Such cases are not all that rare. In fact, murder charges were just filed in a case exactly like this here in Orange County, CA. Scott Sittler was shot and paralyzed in 1996 and had lived on a ventilator in an extended care facility since the shooting. He died this February of pneumonia. Brothers Erwin and Giovanny Sanchez and Daniel Cruz pled guilty to attempted murder in 1996 and now, with Sittler’s death, will face murder charges.

Orange County Register Story



Dr. Michael Welner and The Depravity Scale

Dr. Michael Welner is board certified in Forensic Psychiatry and Clinical Psychopharmacology. He is an Associate Clinical Professor of Psychiatry at the NYU School of Medicine and an Adjunct Professor of Law at Duquesne University School of Law. He founded and serves as chairman of The Forensic Panel and developed the Depravity Scale, a method for codifying and standardizing evil acts. I am pleased to have him as my guest on The Writer’s Forensics Blog.

Welner, Michael

DPL: Of all the medical specialities available, what attracted you to Forensic Psychiatry?

MW: I came to forensic psychiatry by accident. I was never drawn to blood n’ guts, and have never had a great fascination for bogeymen. All I wanted to do was take care of patients. And so I was near the end of my residency training, anticipating going out into treatment practice. I happened to go to a lecture in which we watched a videotaped interview of a teenage defendant accused of killing his whole family, who had raised the insanity defense. We, as a group of fourth year psychiatry residents, were asked to consider the criteria of the insanity defense and to then offer our opinion as to whether the defendant met the criteria for same.
Doug, I got so fired up in that discussion, working on all cylinders, that I left the lecture with an epiphany of, “If you can get this energized by something, you need to do it every day.” The next day I was on the phone with fellowship programs. I was fortunate then to be invited at an early stage to the fellowship program of Dr. Bob Sadoff, who became my mentor at the beginning of my career. It only got better from there.

Forensic psychiatry forces you to confront a case related question on several planes, simultaneously: the psychiatric, the medical, the legal, the investigative, and the tactical, and often the cultural. I cannot imagine another line of work in which the challenges you face have such complex depth and textures, ever shifting, and over a period of time. Incredibly stimulating, and the more experience one has, the more you see things that add to the microscopic depth of your capabilities. I’m terribly grateful.

Apart from that, you are working in the adversarial system. In clinical medicine, your work has less accountability. In the courts, your work is under high scrutiny, so you have to have a competitive temperament to excel and to get it right. That requires a lot more soul searching than one may realize. It’s a very athletic endeavor as much as an intellectual one, because you find yourself competing against previous high marks for your skills. That suits my temperament.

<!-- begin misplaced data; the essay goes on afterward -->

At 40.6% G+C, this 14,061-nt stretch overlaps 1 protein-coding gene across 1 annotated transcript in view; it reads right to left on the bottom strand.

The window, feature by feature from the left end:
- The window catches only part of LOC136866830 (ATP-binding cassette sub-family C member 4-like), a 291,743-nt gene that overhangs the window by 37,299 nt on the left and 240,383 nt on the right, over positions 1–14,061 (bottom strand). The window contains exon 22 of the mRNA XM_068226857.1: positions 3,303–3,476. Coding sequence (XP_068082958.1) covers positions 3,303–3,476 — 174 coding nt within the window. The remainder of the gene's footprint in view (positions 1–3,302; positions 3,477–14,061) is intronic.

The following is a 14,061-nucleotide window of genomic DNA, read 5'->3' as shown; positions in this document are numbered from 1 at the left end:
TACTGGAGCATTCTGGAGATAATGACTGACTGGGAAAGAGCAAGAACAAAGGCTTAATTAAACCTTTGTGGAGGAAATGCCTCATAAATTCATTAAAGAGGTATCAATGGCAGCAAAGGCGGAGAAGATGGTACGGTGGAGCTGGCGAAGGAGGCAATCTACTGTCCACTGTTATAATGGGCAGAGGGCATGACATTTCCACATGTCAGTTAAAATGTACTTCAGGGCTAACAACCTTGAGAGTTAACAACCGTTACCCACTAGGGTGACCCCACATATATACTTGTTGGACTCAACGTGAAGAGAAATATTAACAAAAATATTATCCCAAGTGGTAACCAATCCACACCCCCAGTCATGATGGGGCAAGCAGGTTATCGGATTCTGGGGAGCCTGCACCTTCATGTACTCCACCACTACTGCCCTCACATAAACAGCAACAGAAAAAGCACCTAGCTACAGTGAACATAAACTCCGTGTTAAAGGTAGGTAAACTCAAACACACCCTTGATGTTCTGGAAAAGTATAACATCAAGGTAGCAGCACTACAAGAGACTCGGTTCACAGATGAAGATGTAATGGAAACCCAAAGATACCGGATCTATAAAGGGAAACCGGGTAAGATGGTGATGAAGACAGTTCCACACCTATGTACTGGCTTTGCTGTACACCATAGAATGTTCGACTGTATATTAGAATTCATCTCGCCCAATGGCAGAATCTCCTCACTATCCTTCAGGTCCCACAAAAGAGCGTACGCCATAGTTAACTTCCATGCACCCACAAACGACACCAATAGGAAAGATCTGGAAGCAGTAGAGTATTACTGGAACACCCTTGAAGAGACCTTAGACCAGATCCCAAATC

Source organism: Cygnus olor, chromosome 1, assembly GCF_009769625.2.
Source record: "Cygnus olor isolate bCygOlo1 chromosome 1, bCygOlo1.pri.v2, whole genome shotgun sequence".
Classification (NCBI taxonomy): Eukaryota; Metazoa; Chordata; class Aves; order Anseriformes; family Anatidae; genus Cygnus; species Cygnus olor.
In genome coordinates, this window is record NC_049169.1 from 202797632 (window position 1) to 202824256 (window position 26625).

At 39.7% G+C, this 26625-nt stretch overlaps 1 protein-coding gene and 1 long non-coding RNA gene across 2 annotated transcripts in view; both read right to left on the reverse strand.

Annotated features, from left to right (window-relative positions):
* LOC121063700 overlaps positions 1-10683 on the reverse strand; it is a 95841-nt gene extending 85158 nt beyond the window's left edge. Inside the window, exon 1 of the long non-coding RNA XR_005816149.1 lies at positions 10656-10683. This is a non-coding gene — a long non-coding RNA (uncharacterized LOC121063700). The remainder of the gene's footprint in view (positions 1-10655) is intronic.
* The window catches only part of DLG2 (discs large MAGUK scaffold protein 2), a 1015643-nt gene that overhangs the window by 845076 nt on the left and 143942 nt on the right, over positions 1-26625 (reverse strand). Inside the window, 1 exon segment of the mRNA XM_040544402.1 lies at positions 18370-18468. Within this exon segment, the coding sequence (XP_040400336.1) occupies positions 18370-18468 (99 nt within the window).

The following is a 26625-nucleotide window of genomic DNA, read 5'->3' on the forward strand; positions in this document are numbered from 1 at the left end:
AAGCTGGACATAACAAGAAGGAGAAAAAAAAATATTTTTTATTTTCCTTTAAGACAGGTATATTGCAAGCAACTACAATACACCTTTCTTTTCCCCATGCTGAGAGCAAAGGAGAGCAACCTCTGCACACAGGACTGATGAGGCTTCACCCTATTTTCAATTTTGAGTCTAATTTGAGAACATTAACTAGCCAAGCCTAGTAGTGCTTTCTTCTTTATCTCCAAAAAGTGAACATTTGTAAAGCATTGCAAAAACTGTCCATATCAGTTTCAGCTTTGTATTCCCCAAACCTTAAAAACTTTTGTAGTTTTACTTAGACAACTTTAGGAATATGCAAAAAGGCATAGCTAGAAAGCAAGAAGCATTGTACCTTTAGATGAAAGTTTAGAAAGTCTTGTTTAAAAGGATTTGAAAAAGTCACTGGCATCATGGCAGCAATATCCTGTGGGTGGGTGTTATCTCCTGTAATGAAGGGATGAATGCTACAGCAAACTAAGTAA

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June 20: On This Day in Criminal History: Lizzie Borden and Bugsy Siegel

1–1893: Lizzie Borden Acquitted of Murdering Her Mother and Father.

Lizzie Borden took an axe
And gave her mother forty whacks
When she saw what she had done
She gave her father forty-one

Borden, Lizzie

Lizzie Borden Wikipedia

Trial of Lizzie Borden: Lots of photos

2–1947: Benjamin “Bugsy” Siegel Shot Dead: The mafioso who unionized Hollywood and built Las Vegas was killed by a sniper as he sat on a living room sofa in Virginia Hill’s Beverly Hills home.


Bugsy Wikipedia

Bugsy Siegel: Murder in Beverly Hills


Caylee Anthony Autopsy Released

The autopsy report on the death of little Caylee Anthony was released this week. It is both interesting and disturbing. It showed:

No evidence of trauma–one speculation was that Caylee might have been killed by trauma, either intentional or accidental.

No drugs of any kind–another speculation was that the child might have been sedated and that the death was due to an overdose, again either accidental or intentional.

Several layers of duct tape were wrapped around Caylee’s mouth and face and it appears these might have been placed before of just after death. Could this have been to silence her? Could she have suffocated from the tape? Very disturbing thoughts.

The chemical analysis of the air in Casey’s (Caylee’s mother) car  trunk revealed 80 chemicals associated with body decomposition. In this test, air samples are taken from the trunk and subjected to various chemical analyses, the most important being chromatography, a test that can separate a chemical mixture and identify many of the components. If a decomposing corpse had been in the trunk, molecules of the gases produced would permeate the trunk carpeting. These would remain after the corpse was removed and would then be slowly released into the trunk space. Sampling and testing the air would then reveal whatever chemicals were present–in this case the chemicals associated with decomposition.

Autopsy of Caylee Marie Released: Be sure and read the autopsy and forensic reports linked to in this article. This will give you an idea of just how detailed these reports are.

Caylee Anthony: Autopsy Suggests She ‘Suffered Tremendously’


Caylee Anthony’s Mother Casey in Court